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Exercise and weight loss

Exercise and weight loss

Expert answers to questions about exercise, fitness training and weight loss

Our team of experienced physiologists, including fitness experts and nutritionists, answer your questions about exercise and weight loss. Here we’ve rounded up the best of the team’s support and insights around the most commonly asked questions:

I'm a working Mum. There's hardly any time during the week to exercise. I've always exercised but am really struggling to find the energy or the motivation. Do you have any suggestions?

As a working mum it can be very difficult to fit everything into your day, especially the time to exercise! The main thing is to keep physically active throughout your working day so it doesn’t impact too much on your commitments outside of work – try and do what you can, when you can, building it into your everyday activities. You could start your day with a few exercises while the kids have their breakfast – this’ll get your blood pumping and help you feel energised. There are plenty of things you can do on the spot, such as squats, lunges, press ups, running on the spot, or triceps dips. Alternatively, if time allows, try going for a lunch time run or brisk walk – even ten minutes of moderate activity will help with your fitness goals. Try to find activities that also involve the kids, whether it’s a family bike ride, a sports class, swimming or even taking them to the park and getting a quick jog in while they play!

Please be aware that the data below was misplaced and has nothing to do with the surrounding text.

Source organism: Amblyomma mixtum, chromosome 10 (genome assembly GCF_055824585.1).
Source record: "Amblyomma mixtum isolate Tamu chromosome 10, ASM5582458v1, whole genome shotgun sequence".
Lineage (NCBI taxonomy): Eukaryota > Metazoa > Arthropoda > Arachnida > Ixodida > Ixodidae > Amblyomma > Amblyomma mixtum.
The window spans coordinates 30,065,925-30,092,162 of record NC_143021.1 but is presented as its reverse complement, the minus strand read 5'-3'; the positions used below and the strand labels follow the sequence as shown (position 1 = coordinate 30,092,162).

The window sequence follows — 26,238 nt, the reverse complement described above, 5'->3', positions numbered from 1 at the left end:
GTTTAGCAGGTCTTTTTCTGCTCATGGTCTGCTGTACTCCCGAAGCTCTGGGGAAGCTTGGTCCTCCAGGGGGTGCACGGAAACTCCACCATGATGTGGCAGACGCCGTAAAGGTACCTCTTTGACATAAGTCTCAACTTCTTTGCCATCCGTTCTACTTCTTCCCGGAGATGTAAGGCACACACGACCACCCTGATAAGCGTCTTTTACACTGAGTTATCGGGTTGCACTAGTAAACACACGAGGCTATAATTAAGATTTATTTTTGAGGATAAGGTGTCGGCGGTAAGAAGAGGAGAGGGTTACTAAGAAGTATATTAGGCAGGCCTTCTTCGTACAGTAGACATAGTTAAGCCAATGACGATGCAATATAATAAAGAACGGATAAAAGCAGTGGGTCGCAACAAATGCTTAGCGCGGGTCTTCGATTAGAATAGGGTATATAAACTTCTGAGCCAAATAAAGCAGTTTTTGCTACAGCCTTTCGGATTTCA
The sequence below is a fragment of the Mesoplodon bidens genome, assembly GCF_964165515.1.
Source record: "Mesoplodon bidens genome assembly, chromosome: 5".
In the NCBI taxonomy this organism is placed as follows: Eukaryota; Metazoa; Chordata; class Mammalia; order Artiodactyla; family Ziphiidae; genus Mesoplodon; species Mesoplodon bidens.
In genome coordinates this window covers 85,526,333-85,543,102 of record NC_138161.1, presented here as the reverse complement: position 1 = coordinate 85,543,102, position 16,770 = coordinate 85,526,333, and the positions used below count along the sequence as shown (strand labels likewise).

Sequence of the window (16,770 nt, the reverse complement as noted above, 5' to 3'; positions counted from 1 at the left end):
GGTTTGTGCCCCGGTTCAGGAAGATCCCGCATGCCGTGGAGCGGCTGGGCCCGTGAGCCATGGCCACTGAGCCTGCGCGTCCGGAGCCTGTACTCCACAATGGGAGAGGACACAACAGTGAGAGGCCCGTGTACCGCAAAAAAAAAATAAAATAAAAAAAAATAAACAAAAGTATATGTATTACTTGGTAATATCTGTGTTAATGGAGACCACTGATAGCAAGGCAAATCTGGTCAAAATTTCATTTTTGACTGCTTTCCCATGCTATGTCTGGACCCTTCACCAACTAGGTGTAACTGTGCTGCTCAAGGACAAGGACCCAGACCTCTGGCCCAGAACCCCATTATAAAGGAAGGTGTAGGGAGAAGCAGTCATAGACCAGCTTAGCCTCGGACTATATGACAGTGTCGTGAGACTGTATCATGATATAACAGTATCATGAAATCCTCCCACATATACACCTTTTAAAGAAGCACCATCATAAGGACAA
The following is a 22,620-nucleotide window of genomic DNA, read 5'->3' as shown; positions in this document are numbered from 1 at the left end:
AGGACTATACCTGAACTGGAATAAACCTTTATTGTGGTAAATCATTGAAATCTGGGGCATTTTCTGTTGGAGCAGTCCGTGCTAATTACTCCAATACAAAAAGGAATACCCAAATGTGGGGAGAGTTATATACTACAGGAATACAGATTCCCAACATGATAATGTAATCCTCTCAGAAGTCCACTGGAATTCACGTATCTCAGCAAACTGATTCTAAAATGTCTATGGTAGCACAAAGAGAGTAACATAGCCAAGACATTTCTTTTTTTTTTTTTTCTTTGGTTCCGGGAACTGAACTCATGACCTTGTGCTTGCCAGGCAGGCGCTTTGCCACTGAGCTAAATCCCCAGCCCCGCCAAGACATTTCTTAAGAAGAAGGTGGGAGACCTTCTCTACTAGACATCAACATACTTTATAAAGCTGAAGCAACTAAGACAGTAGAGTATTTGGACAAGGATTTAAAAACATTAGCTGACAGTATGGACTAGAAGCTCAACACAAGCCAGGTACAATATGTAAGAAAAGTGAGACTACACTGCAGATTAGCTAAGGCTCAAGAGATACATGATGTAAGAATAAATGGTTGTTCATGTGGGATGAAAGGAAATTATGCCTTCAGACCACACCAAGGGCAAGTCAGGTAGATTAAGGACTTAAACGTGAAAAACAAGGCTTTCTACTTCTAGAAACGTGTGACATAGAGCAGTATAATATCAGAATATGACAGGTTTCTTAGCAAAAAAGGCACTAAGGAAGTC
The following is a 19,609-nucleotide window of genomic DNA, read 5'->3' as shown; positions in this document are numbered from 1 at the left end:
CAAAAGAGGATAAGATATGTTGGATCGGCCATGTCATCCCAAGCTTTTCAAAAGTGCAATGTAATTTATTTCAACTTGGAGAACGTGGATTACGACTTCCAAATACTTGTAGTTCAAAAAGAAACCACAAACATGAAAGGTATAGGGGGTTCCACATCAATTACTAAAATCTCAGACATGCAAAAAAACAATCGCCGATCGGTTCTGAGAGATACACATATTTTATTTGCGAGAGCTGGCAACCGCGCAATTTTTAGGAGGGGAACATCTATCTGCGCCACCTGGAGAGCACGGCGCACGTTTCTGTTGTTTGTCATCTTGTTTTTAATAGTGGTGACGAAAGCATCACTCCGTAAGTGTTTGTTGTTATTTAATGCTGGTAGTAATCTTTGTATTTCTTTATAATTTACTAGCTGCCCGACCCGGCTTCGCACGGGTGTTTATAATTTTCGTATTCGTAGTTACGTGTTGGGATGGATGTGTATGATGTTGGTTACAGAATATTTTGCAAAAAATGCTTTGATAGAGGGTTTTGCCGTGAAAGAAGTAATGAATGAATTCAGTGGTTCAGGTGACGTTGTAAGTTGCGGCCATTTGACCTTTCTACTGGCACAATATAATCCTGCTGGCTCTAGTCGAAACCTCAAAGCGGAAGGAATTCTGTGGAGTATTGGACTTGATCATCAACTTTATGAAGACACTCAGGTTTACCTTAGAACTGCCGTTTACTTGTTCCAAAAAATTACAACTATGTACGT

I like going to the gym, but I need some help to stay motivated – any suggestions?

A really good way to start is to get yourself a fitness journal, or even just a basic notepad. Jot down what you already do for a week and then think of ways you can adapt your routine to mix it up a bit. Write down all aerobic and resistance exercise that you enjoy and each time you’re at the gym pick a different activity to do. You’ll be keeping things varied so you don’t get bored, while challenging your body in different ways each time. If you only tend to go for aerobic exercise why not mix it up and try some resistance exercises; a willing exercise instructor can show you the ropes if you’re unsure. If all that sounds a bit daunting, try going with a like-minded friend or try out a new class.Both of these can motivate you to be a little competitive and to have some fun and meet new people! Find out more about the benefits of group exercise.

Is it true that the only way to really lose weight is through dieting – and exercise doesn't actually help?

A healthy, balanced diet is undoubtedly one of the main drivers for weight loss; you really can’t out run a bad diet. However, exercise can be used alongside having a healthy diet to create what’s known as an ‘energy deficit’ (this is where we lose weight). In some instances, exercise can create this energy deficit without dieting, as long as your current diet is not high in calories. Remember, exercising isn’t all about losing weight. Think of the added benefits exercise, such as improving your heart health, increasing your metabolic control, improving muscle function and helping you feel less stressed. Find out more about exercise and mental health benefits here.